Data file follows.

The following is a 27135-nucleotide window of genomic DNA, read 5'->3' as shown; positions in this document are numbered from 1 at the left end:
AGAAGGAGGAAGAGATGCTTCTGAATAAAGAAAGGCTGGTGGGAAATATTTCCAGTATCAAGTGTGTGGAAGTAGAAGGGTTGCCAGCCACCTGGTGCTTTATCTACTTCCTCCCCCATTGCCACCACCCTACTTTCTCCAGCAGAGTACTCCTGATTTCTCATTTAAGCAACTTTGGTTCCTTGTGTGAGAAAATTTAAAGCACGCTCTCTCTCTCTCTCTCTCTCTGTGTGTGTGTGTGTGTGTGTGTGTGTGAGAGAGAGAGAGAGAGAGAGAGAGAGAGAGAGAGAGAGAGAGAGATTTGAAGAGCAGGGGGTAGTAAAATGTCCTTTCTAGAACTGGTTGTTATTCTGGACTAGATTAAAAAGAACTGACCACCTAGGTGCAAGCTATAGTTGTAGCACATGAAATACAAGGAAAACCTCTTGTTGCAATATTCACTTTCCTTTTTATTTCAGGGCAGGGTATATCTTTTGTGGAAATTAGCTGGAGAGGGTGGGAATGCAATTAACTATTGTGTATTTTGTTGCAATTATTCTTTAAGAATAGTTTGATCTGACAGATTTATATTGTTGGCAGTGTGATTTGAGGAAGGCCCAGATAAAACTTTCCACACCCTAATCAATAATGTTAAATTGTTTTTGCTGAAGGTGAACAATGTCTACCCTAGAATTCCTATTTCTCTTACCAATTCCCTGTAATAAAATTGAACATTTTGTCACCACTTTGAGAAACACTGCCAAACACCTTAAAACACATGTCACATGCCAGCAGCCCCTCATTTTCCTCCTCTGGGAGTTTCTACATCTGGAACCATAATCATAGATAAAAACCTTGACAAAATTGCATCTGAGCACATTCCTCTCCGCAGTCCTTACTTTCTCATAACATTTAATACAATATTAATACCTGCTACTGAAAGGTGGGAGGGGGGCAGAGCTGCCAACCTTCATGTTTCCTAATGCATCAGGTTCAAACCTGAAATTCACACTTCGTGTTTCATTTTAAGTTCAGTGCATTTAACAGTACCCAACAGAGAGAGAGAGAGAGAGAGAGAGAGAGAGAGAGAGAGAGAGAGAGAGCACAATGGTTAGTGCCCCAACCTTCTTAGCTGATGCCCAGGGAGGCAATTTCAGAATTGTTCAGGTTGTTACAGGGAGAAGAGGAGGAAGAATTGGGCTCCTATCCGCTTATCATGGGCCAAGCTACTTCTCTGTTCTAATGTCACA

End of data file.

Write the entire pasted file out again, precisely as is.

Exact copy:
The following is a 27135-nucleotide window of genomic DNA, read 5'->3' as shown; positions in this document are numbered from 1 at the left end:
AGAAGGAGGAAGAGATGCTTCTGAATAAAGAAAGGCTGGTGGGAAATATTTCCAGTATCAAGTGTGTGGAAGTAGAAGGGTTGCCAGCCACCTGGTGCTTTATCTACTTCCTCCCCCATTGCCACCACCCTACTTTCTCCAGCAGAGTACTCCTGATTTCTCATTTAAGCAACTTTGGTTCCTTGTGTGAGAAAATTTAAAGCACGCTCTCTCTCTCTCTCTCTCTCTGTGTGTGTGTGTGTGTGTGTGTGTGTGAGAGAGAGAGAGAGAGAGAGAGAGAGAGAGAGAGAGAGAGAGAGATTTGAAGAGCAGGGGGTAGTAAAATGTCCTTTCTAGAACTGGTTGTTATTCTGGACTAGATTAAAAAGAACTGACCACCTAGGTGCAAGCTATAGTTGTAGCACATGAAATACAAGGAAAACCTCTTGTTGCAATATTCACTTTCCTTTTTATTTCAGGGCAGGGTATATCTTTTGTGGAAATTAGCTGGAGAGGGTGGGAATGCAATTAACTATTGTGTATTTTGTTGCAATTATTCTTTAAGAATAGTTTGATCTGACAGATTTATATTGTTGGCAGTGTGATTTGAGGAAGGCCCAGATAAAACTTTCCACACCCTAATCAATAATGTTAAATTGTTTTTGCTGAAGGTGAACAATGTCTACCCTAGAATTCCTATTTCTCTTACCAATTCCCTGTAATAAAATTGAACATTTTGTCACCACTTTGAGAAACACTGCCAAACACCTTAAAACACATGTCACATGCCAGCAGCCCCTCATTTTCCTCCTCTGGGAGTTTCTACATCTGGAACCATAATCATAGATAAAAACCTTGACAAAATTGCATCTGAGCACATTCCTCTCCGCAGTCCTTACTTTCTCATAACATTTAATACAATATTAATACCTGCTACTGAAAGGTGGGAGGGGGGCAGAGCTGCCAACCTTCATGTTTCCTAATGCATCAGGTTCAAACCTGAAATTCACACTTCGTGTTTCATTTTAAGTTCAGTGCATTTAACAGTACCCAACAGAGAGAGAGAGAGAGAGAGAGAGAGAGAGAGAGAGAGAGAGAGAGAGCACAATGGTTAGTGCCCCAACCTTCTTAGCTGATGCCCAGGGAGGCAATTTCAGAATTGTTCAGGTTGTTACAGGGAGAAGAGGAGGAAGAATTGGGCTCCTATCCGCTTATCATGGGCCAAGCTACTTCTCTGTTCTAATGTCACA